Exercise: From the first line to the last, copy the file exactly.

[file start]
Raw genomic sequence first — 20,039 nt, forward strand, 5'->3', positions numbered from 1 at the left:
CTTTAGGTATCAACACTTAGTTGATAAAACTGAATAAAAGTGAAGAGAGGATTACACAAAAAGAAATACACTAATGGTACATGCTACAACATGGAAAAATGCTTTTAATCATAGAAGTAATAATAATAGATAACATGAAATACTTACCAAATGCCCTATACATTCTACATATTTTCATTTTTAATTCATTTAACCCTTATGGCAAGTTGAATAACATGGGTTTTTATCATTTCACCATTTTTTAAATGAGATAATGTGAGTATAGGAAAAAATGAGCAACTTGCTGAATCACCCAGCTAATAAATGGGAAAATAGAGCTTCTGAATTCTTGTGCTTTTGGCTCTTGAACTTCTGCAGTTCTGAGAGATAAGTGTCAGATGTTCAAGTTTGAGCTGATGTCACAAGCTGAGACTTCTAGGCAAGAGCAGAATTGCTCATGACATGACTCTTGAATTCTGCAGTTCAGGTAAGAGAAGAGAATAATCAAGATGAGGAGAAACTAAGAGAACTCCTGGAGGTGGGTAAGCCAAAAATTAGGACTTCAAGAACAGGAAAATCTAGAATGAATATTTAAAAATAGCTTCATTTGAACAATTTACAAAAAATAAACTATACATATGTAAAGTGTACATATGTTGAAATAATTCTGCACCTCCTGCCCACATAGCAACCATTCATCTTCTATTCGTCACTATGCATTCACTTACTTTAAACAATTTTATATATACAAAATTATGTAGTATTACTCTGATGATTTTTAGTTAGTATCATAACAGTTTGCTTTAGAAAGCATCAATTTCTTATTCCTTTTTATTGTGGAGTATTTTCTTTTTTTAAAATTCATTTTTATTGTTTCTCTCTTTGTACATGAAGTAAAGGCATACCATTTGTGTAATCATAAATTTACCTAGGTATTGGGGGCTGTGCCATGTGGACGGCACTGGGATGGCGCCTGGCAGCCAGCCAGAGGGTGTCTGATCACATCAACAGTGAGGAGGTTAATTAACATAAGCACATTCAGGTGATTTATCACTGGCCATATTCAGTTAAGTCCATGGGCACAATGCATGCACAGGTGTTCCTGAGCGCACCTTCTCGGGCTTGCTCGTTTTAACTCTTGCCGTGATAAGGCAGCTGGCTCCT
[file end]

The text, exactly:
Raw genomic sequence first — 20,039 nt, forward strand, 5'->3', positions numbered from 1 at the left:
CTTTAGGTATCAACACTTAGTTGATAAAACTGAATAAAAGTGAAGAGAGGATTACACAAAAAGAAATACACTAATGGTACATGCTACAACATGGAAAAATGCTTTTAATCATAGAAGTAATAATAATAGATAACATGAAATACTTACCAAATGCCCTATACATTCTACATATTTTCATTTTTAATTCATTTAACCCTTATGGCAAGTTGAATAACATGGGTTTTTATCATTTCACCATTTTTTAAATGAGATAATGTGAGTATAGGAAAAAATGAGCAACTTGCTGAATCACCCAGCTAATAAATGGGAAAATAGAGCTTCTGAATTCTTGTGCTTTTGGCTCTTGAACTTCTGCAGTTCTGAGAGATAAGTGTCAGATGTTCAAGTTTGAGCTGATGTCACAAGCTGAGACTTCTAGGCAAGAGCAGAATTGCTCATGACATGACTCTTGAATTCTGCAGTTCAGGTAAGAGAAGAGAATAATCAAGATGAGGAGAAACTAAGAGAACTCCTGGAGGTGGGTAAGCCAAAAATTAGGACTTCAAGAACAGGAAAATCTAGAATGAATATTTAAAAATAGCTTCATTTGAACAATTTACAAAAAATAAACTATACATATGTAAAGTGTACATATGTTGAAATAATTCTGCACCTCCTGCCCACATAGCAACCATTCATCTTCTATTCGTCACTATGCATTCACTTACTTTAAACAATTTTATATATACAAAATTATGTAGTATTACTCTGATGATTTTTAGTTAGTATCATAACAGTTTGCTTTAGAAAGCATCAATTTCTTATTCCTTTTTATTGTGGAGTATTTTCTTTTTTTAAAATTCATTTTTATTGTTTCTCTCTTTGTACATGAAGTAAAGGCATACCATTTGTGTAATCATAAATTTACCTAGGTATTGGGGGCTGTGCCATGTGGACGGCACTGGGATGGCGCCTGGCAGCCAGCCAGAGGGTGTCTGATCACATCAACAGTGAGGAGGTTAATTAACATAAGCACATTCAGGTGATTTATCACTGGCCATATTCAGTTAAGTCCATGGGCACAATGCATGCACAGGTGTTCCTGAGCGCACCTTCTCGGGCTTGCTCGTTTTAACTCTTGCCGTGATAAGGCAGCTGGCTCCT